Topic: Tutorial: Configuring Apache/php on Mac OS X Snow Leopard

July 26th, 2010

This is a tutorial on how to configure apache2 and php for Mac OS X Snow Leopard. I'm not covering installation because these two come installed with Snow Leopard. Getting apache up can be nice if you intend to use Phusion Passenger. This tutorial is mostly oriented towards beginners.

Prerequisites:

Mac OS X Snow Leopard 10.6
Apache: 2.2.14 (comes with Snow Leopard)
PHP: 5.3.1 (come with Snow Leopard)
Text editor (I use text mate)
Using terminal, found in Applications/Utilities/Terminal

Since pretty much all the command line commands and configuring requires root permissions or using the ‘sudo’ (superuser do) command, It will be easier to just open the terminal and type ‘sudo –s’ which will start a terminal session acting as root user. You will have to enter your password to do so.

From here on, I’m assuming that you will type ‘sudo –s’ to start a session as root user, otherwise most of these commands will have to be prefixed with ‘sudo’.

Here’s how to find what versions you have if any (go to terminal and type these commands)
Apache: ‘httpd –V’
PHP: ‘php –verison’

We are going to type commands, like:

your_texteditor_name file_name

to open files in the command prompt(terminal).This assumes you have installed the Unix command for your text editor. Usually, when installing the editor it will ask you if you want to install the editor name command (at least TextMate did) For Instance, I use text mate, so I would do:

mate file_name

Ok, let's begin. Apache comes installed on mac os x snow leopard, but it is most likely not enabled. To enable apache, go to the apple icon on your tasks bar and select system preferences. From there, click on ‘Sharing’. Check the ‘Web Sharing’ checkbox and it will show you what your computers website addresses are. You can put websites in the ~/Sites folder (Sites directory in your home folder), that is where you will be able to bring up sites from.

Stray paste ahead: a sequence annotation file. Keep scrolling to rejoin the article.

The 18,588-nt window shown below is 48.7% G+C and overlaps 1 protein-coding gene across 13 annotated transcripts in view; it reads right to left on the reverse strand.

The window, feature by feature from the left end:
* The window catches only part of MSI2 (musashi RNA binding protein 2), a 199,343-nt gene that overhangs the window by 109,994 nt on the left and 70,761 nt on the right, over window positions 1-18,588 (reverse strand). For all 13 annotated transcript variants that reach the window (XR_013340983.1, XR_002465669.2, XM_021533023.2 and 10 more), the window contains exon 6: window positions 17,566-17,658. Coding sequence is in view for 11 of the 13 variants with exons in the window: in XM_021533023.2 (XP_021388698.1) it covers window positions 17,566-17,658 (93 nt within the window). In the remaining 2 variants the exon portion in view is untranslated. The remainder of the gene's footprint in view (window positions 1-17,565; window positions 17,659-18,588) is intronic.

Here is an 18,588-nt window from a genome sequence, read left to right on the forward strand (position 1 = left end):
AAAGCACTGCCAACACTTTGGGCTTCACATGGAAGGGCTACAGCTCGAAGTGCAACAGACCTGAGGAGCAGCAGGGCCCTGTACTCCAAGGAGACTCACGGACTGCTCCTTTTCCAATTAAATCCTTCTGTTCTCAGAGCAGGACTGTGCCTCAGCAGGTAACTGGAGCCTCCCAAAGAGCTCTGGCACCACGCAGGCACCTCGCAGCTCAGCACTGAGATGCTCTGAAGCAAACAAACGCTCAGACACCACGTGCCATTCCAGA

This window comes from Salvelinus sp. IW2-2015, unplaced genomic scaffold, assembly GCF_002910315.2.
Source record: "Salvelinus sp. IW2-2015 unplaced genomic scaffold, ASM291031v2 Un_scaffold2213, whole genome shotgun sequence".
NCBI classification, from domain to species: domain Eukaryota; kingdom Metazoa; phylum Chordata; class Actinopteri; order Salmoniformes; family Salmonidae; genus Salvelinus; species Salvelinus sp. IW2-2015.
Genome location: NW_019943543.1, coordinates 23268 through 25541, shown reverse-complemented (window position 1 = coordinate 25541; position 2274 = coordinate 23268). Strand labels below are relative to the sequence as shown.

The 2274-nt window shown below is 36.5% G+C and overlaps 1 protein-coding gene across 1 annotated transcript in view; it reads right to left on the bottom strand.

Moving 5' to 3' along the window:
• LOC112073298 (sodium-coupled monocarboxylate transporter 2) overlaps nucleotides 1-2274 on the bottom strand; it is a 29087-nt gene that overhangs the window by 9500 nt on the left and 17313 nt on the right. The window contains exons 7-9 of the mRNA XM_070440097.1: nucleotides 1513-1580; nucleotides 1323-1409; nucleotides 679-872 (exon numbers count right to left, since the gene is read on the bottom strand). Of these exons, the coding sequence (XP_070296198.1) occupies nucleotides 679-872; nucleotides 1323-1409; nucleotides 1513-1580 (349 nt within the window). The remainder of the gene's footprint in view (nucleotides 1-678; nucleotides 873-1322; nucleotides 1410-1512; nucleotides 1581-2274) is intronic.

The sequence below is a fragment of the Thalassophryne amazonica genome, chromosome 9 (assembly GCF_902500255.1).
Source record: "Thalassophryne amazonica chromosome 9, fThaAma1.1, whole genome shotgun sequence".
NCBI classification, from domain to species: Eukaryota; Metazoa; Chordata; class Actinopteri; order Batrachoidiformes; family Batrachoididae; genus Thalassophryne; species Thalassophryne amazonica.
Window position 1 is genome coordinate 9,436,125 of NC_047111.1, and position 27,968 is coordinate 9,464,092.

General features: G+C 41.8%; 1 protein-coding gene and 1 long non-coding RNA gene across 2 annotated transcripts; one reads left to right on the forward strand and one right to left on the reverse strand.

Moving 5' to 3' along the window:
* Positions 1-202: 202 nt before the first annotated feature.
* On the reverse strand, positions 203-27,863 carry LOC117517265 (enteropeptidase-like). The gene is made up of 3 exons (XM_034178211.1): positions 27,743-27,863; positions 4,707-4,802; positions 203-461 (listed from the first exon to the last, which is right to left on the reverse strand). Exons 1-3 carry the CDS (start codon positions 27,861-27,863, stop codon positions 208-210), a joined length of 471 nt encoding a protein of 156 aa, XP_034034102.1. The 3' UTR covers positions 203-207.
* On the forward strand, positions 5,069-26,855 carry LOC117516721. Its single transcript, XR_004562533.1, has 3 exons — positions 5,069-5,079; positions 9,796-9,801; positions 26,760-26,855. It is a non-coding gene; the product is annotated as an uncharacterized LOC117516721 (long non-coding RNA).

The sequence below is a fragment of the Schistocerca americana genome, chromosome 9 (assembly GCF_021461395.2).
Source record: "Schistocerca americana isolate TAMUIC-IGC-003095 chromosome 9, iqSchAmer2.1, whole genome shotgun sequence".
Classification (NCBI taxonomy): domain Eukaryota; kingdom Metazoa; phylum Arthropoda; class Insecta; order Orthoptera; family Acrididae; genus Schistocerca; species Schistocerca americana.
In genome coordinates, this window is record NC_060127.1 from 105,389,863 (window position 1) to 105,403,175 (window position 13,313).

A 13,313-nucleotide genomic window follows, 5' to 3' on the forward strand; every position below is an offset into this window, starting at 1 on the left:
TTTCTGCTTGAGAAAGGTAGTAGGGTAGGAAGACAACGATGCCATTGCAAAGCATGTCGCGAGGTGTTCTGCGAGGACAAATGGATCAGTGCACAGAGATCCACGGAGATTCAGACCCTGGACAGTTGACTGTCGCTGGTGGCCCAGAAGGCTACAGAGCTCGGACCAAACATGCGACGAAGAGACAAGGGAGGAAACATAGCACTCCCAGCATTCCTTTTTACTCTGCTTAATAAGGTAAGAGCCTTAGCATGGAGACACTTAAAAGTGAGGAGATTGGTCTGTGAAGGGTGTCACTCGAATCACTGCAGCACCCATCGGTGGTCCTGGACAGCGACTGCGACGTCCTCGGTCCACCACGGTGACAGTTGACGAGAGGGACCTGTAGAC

Now that apache is enabled and running you can check to see if php is enabled, which by default it’s not. But you can make a text file, name it something like phpinfo.php and put this in there:

<?php phpinfo(); ?>

then put the php text file the 'Sites' directory in your home folder. Now go to the url bar in your web browser and type in:

localhost/~your_user_name/phpinfo.php

and if php is enabled and working you should see a big information table displaying all php’s information.

However, like I said, php is not enabled by default so we have to go to the apache 'httpd.conf' file and enable it. (before you edit anything in the httpd.conf file, it’s probably a very good idea to make a copy of it, and name it something like default_httpd.conf .. you can do this by doing

cp httpd.conf default_http.conf

cp stands for copy, then you type the file you want to copy followed by either the location or filename you want to copy it to).

To do this, we need to open terminal and do this:

cd /private/etc/apache2

Type ‘ls’ (list) to see what the contents of that directory are. httpd.conf should be in there, we need to open it with a text editor. For me, this means:

mate httpd.conf

In there we will need to uncomment the line that says (it should be at the end of all the ‘load module …’ lines):

#LoadModule php5_module        libexec/apache2/libphp5.so

Uncomment, of course, meaning to remove the ‘#’ sign at the front of the line. Stop and restart Personal Web Sharing in System Preferences as noted above.

Go to

localhost/~your_user_name/phpinfo.php

(or whatever you named that php file I talked about above). If all is well, you should see the table containing all the information on php in a big table.

Now apache and php are configured and enabled, ready for development!

If I made any mistakes or if there are better ways of doing something, please comment and I will change it.

Last edited by RailsRhino (2010-07-26 22:37:45)

- Ben